It is one of the most likely ways that terrorists can cause mass casualties – a crude nuclear device smuggled into the country via a cargo container, truck, or boat. Yet, experts say, seven years after the 9/11 attacks, a gaping nuclear loophole remains at the nation's borders and seaports.
The original wide-sweeping and aggressive plan by the Department of Homeland Security (DHS) to install advanced radiation detection monitors at all the nation's seaports, borders, rail stations, and more has ballooned in cost even though its goals have been scaled back.
The program, according to the Government Accountability Office (GAO), was originally estimated at $1.2 billion two years ago and is now estimated to run over $3 billion, though the current plan eliminates placing monitors at rail stations and screening extra-wide trucks.
But cost is not the only issue; internal government investigations as well as outside experts have concluded that the new and 'advanced' radiation portal monitors that the Domestic Nuclear Detection Office (DNDO) proposes buying aren't worth their high price tag.
"The Advanced Spectroscopic Portal monitors are not cost-effective. Additional units should not be purchased," Tom Cochran, senior scientist at the Nuclear Program of the Natural Resources Defense Council, told Congress recently.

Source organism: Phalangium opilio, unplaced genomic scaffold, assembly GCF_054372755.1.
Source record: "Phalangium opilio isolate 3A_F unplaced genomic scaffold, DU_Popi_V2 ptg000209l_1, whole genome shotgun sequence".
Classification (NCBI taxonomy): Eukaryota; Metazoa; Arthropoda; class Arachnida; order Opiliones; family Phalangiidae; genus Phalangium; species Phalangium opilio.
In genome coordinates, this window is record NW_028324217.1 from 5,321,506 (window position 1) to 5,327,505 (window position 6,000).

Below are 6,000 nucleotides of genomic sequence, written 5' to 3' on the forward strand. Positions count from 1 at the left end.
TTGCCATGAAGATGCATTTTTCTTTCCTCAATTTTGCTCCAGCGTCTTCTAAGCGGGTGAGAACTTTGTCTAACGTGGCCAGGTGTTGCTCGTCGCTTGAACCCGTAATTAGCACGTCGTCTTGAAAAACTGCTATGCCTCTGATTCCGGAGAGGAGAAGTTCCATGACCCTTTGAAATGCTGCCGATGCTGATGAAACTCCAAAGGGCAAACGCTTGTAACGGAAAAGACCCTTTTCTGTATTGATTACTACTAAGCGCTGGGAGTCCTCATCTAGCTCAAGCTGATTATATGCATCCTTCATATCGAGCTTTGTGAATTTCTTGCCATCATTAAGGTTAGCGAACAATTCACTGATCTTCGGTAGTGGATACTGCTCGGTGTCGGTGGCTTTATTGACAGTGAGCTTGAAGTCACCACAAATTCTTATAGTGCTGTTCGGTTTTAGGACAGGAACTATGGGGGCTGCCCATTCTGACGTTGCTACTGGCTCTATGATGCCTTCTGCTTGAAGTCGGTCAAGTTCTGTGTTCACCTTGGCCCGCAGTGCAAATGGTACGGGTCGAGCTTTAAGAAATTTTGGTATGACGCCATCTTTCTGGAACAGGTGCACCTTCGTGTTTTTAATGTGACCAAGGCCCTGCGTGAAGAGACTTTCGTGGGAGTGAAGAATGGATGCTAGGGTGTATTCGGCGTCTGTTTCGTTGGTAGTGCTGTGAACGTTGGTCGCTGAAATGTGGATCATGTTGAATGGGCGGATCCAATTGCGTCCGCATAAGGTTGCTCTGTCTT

The new monitors, according to Cochran, do not reliably detect highly enriched uranium.
"If the threat has the wherewithal to develop an improvised nuclear explosive device out of HEU," Cochran said, "that same threat would have the wherewithal to defeat these systems almost 100 percent of the time".
Cochran also told Congress that he believes the priorities of the federal government's plan to protect the U.S. from a dirty bomb are misplaced and that the focus should be on eliminating the source of the material.
"I don't think we're going to solve this threat problem by pouring more money into advanced methods of detecting radiation coming across borders because the physics is simply against us with respect to the material that represents the greatest threat," said Cochran.
Last month's hearing was the latest installment of what has been a two year process in determining whether or not DNDO, under the umbrella of DHS, should upgrade the radiation detection monitors it uses to detect the presence of dangerous radiological material in vehicles and cargo containers.
"The DNDO needed to prove the increase in security we'd receive is worth the high price of the monitors," said Gene Aloise at the GAO. "They've never done that".
In 2006, the DNDO spent over $80 million on three new kinds of radiation monitors, all of which had lousy results in field tests, according to the GAO. The best performing of the new detectors was only able to correctly identify masked highly enriched uranium and depleted uranium 53 percent of the time, said the GAO. The other two performed even worse, with 45 percent and 17 percent success rates. Despite the low success rates in their own field tests, DNDO went ahead with an initial purchase saying they would continue to test the monitors.